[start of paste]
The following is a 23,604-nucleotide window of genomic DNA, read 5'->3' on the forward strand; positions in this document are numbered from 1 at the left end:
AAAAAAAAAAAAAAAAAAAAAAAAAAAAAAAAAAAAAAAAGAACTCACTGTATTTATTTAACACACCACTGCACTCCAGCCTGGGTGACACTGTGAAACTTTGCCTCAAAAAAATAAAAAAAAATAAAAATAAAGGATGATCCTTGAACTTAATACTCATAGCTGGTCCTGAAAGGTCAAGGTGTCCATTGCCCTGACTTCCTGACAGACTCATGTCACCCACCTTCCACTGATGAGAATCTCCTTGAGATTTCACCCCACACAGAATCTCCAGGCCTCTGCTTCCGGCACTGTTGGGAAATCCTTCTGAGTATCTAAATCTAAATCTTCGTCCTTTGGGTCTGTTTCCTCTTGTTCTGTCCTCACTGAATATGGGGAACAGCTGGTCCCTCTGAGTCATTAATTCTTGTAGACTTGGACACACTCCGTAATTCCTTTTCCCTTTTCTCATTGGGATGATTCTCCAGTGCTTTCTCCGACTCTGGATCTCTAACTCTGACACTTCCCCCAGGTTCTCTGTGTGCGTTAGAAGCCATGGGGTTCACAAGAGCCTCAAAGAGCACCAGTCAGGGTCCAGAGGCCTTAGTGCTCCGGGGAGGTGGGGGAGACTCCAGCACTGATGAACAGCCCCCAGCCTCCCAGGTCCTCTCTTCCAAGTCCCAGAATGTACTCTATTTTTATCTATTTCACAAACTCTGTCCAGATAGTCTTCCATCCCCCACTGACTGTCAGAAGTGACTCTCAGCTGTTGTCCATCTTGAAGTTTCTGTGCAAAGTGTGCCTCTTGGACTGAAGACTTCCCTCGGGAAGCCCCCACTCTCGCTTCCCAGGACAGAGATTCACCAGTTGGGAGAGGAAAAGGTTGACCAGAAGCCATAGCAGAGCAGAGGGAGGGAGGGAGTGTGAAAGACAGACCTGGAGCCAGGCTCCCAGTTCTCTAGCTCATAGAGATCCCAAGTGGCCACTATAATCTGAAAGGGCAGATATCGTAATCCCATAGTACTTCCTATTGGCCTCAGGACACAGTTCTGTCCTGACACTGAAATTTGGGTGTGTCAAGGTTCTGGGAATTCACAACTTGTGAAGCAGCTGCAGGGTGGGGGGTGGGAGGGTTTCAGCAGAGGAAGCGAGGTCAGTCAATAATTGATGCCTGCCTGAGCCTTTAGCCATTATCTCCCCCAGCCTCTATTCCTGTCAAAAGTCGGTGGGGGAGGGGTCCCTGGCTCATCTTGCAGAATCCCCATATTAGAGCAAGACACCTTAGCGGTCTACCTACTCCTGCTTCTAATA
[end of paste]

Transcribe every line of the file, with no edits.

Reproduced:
The following is a 23,604-nucleotide window of genomic DNA, read 5'->3' on the forward strand; positions in this document are numbered from 1 at the left end:
AAAAAAAAAAAAAAAAAAAAAAAAAAAAAAAAAAAAAAAAGAACTCACTGTATTTATTTAACACACCACTGCACTCCAGCCTGGGTGACACTGTGAAACTTTGCCTCAAAAAAATAAAAAAAAATAAAAATAAAGGATGATCCTTGAACTTAATACTCATAGCTGGTCCTGAAAGGTCAAGGTGTCCATTGCCCTGACTTCCTGACAGACTCATGTCACCCACCTTCCACTGATGAGAATCTCCTTGAGATTTCACCCCACACAGAATCTCCAGGCCTCTGCTTCCGGCACTGTTGGGAAATCCTTCTGAGTATCTAAATCTAAATCTTCGTCCTTTGGGTCTGTTTCCTCTTGTTCTGTCCTCACTGAATATGGGGAACAGCTGGTCCCTCTGAGTCATTAATTCTTGTAGACTTGGACACACTCCGTAATTCCTTTTCCCTTTTCTCATTGGGATGATTCTCCAGTGCTTTCTCCGACTCTGGATCTCTAACTCTGACACTTCCCCCAGGTTCTCTGTGTGCGTTAGAAGCCATGGGGTTCACAAGAGCCTCAAAGAGCACCAGTCAGGGTCCAGAGGCCTTAGTGCTCCGGGGAGGTGGGGGAGACTCCAGCACTGATGAACAGCCCCCAGCCTCCCAGGTCCTCTCTTCCAAGTCCCAGAATGTACTCTATTTTTATCTATTTCACAAACTCTGTCCAGATAGTCTTCCATCCCCCACTGACTGTCAGAAGTGACTCTCAGCTGTTGTCCATCTTGAAGTTTCTGTGCAAAGTGTGCCTCTTGGACTGAAGACTTCCCTCGGGAAGCCCCCACTCTCGCTTCCCAGGACAGAGATTCACCAGTTGGGAGAGGAAAAGGTTGACCAGAAGCCATAGCAGAGCAGAGGGAGGGAGGGAGTGTGAAAGACAGACCTGGAGCCAGGCTCCCAGTTCTCTAGCTCATAGAGATCCCAAGTGGCCACTATAATCTGAAAGGGCAGATATCGTAATCCCATAGTACTTCCTATTGGCCTCAGGACACAGTTCTGTCCTGACACTGAAATTTGGGTGTGTCAAGGTTCTGGGAATTCACAACTTGTGAAGCAGCTGCAGGGTGGGGGGTGGGAGGGTTTCAGCAGAGGAAGCGAGGTCAGTCAATAATTGATGCCTGCCTGAGCCTTTAGCCATTATCTCCCCCAGCCTCTATTCCTGTCAAAAGTCGGTGGGGGAGGGGTCCCTGGCTCATCTTGCAGAATCCCCATATTAGAGCAAGACACCTTAGCGGTCTACCTACTCCTGCTTCTAATA